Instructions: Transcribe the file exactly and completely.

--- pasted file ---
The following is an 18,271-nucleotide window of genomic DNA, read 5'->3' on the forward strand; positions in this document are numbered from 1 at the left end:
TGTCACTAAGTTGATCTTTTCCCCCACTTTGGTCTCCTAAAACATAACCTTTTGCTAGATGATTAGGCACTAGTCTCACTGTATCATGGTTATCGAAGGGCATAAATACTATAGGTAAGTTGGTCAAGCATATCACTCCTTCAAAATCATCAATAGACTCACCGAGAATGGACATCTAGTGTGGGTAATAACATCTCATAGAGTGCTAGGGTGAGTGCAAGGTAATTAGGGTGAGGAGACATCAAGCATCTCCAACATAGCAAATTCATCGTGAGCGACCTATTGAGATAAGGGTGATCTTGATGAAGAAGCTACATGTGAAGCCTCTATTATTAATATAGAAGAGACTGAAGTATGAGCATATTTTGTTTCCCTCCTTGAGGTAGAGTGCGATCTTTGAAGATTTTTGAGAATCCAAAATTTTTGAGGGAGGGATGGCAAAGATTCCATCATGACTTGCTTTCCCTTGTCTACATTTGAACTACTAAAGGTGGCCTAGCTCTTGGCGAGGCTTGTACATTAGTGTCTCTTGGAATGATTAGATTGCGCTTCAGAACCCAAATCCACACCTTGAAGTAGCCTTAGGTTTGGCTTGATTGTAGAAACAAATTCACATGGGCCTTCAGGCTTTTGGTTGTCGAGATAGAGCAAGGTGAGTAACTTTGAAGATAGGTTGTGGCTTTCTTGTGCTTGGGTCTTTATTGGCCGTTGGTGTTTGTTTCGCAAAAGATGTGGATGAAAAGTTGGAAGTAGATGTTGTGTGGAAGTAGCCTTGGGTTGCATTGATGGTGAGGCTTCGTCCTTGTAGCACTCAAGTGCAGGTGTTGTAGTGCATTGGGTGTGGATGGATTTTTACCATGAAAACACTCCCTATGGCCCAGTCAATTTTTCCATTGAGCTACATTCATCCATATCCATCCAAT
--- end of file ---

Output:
The following is an 18,271-nucleotide window of genomic DNA, read 5'->3' on the forward strand; positions in this document are numbered from 1 at the left end:
TGTCACTAAGTTGATCTTTTCCCCCACTTTGGTCTCCTAAAACATAACCTTTTGCTAGATGATTAGGCACTAGTCTCACTGTATCATGGTTATCGAAGGGCATAAATACTATAGGTAAGTTGGTCAAGCATATCACTCCTTCAAAATCATCAATAGACTCACCGAGAATGGACATCTAGTGTGGGTAATAACATCTCATAGAGTGCTAGGGTGAGTGCAAGGTAATTAGGGTGAGGAGACATCAAGCATCTCCAACATAGCAAATTCATCGTGAGCGACCTATTGAGATAAGGGTGATCTTGATGAAGAAGCTACATGTGAAGCCTCTATTATTAATATAGAAGAGACTGAAGTATGAGCATATTTTGTTTCCCTCCTTGAGGTAGAGTGCGATCTTTGAAGATTTTTGAGAATCCAAAATTTTTGAGGGAGGGATGGCAAAGATTCCATCATGACTTGCTTTCCCTTGTCTACATTTGAACTACTAAAGGTGGCCTAGCTCTTGGCGAGGCTTGTACATTAGTGTCTCTTGGAATGATTAGATTGCGCTTCAGAACCCAAATCCACACCTTGAAGTAGCCTTAGGTTTGGCTTGATTGTAGAAACAAATTCACATGGGCCTTCAGGCTTTTGGTTGTCGAGATAGAGCAAGGTGAGTAACTTTGAAGATAGGTTGTGGCTTTCTTGTGCTTGGGTCTTTATTGGCCGTTGGTGTTTGTTTCGCAAAAGATGTGGATGAAAAGTTGGAAGTAGATGTTGTGTGGAAGTAGCCTTGGGTTGCATTGATGGTGAGGCTTCGTCCTTGTAGCACTCAAGTGCAGGTGTTGTAGTGCATTGGGTGTGGATGGATTTTTACCATGAAAACACTCCCTATGGCCCAGTCAATTTTTCCATTGAGCTACATTCATCCATATCCATCCAAT